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Still, from what commission staff could glean, the state suffers from inconsistent interconnection fees, lack of utility employees to work on interconnection applications, a solar interconnection application process that should be streamlined, and a lack of utility transparency about the process — although solar gardens that utilities developed themselves seemed to move slowly, too. Some utility projects took more than 18 months to complete.

Interconnection woes vary from state to state, and they are not confined to microgrids and small DERs. A new report by the Advanced Energy Economy (AEE) found more than 2,000 utility-scale clean energy projects have been delayed within the 13 states in PJM’s territory, some for years. The backlog caused the grid operator to recently announce a two-year moratorium on new applications.

The stalled projects represent 300,000 MW of solar, wind, hybrid and storage — enough to power 68 million homes and support more than 1.7 million direct and indirect jobs, according to AEE.

What developers think

AEE pointed to a LevelTen Energy survey where nine in 10 developers said interconnection delays and costs are the biggest barriers to the Department of Energy’s goal of 40% solar by 2035.

The good news? Before the interconnection panel came to a close, the room was half full with a couple of hundred people — or probably half empty to those who think interconnection needs to get a lot more attention.

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About Elisa Wood

Elisa Wood is the chief editor of MicrogridKnowledge.com. She has been writing about energy for more than three decades for top industry publications. Her work also has been picked up by CNN, the New York Times, Reuters, the Wall Street Journal Online and the Washington Post.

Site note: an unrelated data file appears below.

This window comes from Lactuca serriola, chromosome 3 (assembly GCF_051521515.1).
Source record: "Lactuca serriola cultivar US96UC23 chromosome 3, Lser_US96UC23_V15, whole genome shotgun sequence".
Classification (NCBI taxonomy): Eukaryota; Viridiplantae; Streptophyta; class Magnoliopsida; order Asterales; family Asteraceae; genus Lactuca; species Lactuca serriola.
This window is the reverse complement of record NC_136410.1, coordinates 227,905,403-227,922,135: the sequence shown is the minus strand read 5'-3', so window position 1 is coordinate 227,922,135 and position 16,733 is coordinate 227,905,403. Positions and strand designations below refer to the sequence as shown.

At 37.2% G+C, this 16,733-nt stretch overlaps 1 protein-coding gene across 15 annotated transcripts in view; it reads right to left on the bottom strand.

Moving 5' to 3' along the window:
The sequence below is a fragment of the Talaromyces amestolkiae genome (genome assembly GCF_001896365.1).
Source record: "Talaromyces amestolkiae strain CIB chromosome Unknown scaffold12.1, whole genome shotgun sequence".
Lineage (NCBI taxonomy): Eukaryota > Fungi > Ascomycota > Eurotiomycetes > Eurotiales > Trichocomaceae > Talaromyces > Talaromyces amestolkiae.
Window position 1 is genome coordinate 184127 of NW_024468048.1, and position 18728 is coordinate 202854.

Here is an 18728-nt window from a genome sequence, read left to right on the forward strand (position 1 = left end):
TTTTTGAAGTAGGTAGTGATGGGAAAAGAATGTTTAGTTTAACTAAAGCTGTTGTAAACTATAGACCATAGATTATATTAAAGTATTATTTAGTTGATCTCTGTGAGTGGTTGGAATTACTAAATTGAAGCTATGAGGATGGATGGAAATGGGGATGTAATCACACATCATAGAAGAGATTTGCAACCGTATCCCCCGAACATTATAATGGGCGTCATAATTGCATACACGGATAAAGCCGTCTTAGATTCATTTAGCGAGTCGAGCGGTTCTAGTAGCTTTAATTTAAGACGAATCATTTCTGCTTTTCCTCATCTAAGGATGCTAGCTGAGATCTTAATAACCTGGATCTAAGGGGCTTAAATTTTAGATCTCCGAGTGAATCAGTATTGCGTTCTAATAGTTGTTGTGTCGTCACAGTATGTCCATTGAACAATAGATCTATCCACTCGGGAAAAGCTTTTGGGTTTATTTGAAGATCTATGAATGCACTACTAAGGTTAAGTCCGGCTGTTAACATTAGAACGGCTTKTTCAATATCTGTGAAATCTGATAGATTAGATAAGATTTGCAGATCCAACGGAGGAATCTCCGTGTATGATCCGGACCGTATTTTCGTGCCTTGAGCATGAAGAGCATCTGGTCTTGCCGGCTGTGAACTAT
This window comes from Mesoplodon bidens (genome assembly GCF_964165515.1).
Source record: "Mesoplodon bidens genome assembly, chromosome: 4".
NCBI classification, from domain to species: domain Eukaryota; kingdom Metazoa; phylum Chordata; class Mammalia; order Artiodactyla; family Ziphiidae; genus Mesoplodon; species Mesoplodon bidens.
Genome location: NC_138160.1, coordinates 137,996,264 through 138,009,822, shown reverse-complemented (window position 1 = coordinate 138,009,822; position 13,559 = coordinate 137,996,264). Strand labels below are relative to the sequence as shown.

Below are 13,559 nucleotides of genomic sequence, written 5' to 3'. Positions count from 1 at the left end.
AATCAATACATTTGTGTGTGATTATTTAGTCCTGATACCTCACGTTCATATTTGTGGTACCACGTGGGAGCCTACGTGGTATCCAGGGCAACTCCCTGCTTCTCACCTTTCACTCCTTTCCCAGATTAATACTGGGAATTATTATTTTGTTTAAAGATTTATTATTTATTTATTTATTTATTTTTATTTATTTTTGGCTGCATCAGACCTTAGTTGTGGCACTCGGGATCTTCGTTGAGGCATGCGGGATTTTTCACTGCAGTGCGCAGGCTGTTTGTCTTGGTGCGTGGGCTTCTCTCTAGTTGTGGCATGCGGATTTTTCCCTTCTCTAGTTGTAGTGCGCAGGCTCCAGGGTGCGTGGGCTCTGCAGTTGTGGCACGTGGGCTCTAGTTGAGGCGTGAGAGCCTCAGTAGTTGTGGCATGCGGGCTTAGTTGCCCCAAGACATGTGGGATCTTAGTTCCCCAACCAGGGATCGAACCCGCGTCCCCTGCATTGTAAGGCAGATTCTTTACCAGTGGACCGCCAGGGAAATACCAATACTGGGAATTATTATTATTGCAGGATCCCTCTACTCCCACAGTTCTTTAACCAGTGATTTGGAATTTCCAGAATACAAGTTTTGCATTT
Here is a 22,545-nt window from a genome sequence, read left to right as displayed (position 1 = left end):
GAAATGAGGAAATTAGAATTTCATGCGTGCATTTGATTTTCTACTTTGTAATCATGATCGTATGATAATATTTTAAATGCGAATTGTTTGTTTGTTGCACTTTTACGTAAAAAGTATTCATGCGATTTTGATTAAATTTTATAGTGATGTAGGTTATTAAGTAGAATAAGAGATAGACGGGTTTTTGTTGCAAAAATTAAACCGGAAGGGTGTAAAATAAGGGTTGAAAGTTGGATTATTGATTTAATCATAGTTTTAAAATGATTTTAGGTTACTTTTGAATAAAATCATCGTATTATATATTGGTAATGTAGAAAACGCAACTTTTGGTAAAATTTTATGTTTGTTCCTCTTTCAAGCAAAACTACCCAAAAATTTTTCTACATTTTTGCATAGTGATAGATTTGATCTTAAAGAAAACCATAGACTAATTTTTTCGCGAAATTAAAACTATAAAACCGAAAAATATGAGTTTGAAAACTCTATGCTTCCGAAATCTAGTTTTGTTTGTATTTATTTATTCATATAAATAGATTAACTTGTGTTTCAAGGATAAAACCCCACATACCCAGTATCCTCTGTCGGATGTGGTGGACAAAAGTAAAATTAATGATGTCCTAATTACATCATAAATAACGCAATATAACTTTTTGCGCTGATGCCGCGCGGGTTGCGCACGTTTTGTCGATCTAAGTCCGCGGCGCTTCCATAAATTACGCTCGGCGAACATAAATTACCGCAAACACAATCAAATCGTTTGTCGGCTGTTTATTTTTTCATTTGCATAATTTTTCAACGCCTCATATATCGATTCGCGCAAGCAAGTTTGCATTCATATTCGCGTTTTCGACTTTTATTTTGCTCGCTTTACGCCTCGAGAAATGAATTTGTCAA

Comments

  1. Gustavo Brunello says:

    Elisa,
    It is all about who pays for it, the rate of return and who deals with the permits for the right of way.
    Regards
    Gustavo Brunello

  2. The technology is at the point of even retail ratepayers can adopt micro-grid technology to finally gain control over their energy generation, storage and dispatch to make the most out of (both) their grid connection, arbitrage and their solar PV array generation every day. There’s a lot of technology in electronics like a new JV that will create SiC transistors with a layered diamond heat sink layer(s), creating a higher voltage transistor that can be used in solar PV inverters and power drivers for utility inverters and also future power dense inverter drives for electric vehicles. Basically, if the electric utility industry can’t solve the interconnectivity (conundrum) sooner than later, the cost tipping point will arrive where the utility will become ancillary and agnostic in the daily operations of individual and local energy needs. The promise or the threat of V2G or V2L BEVs could forever change the way end users create and use their own electricity with or without the utility’s interaction.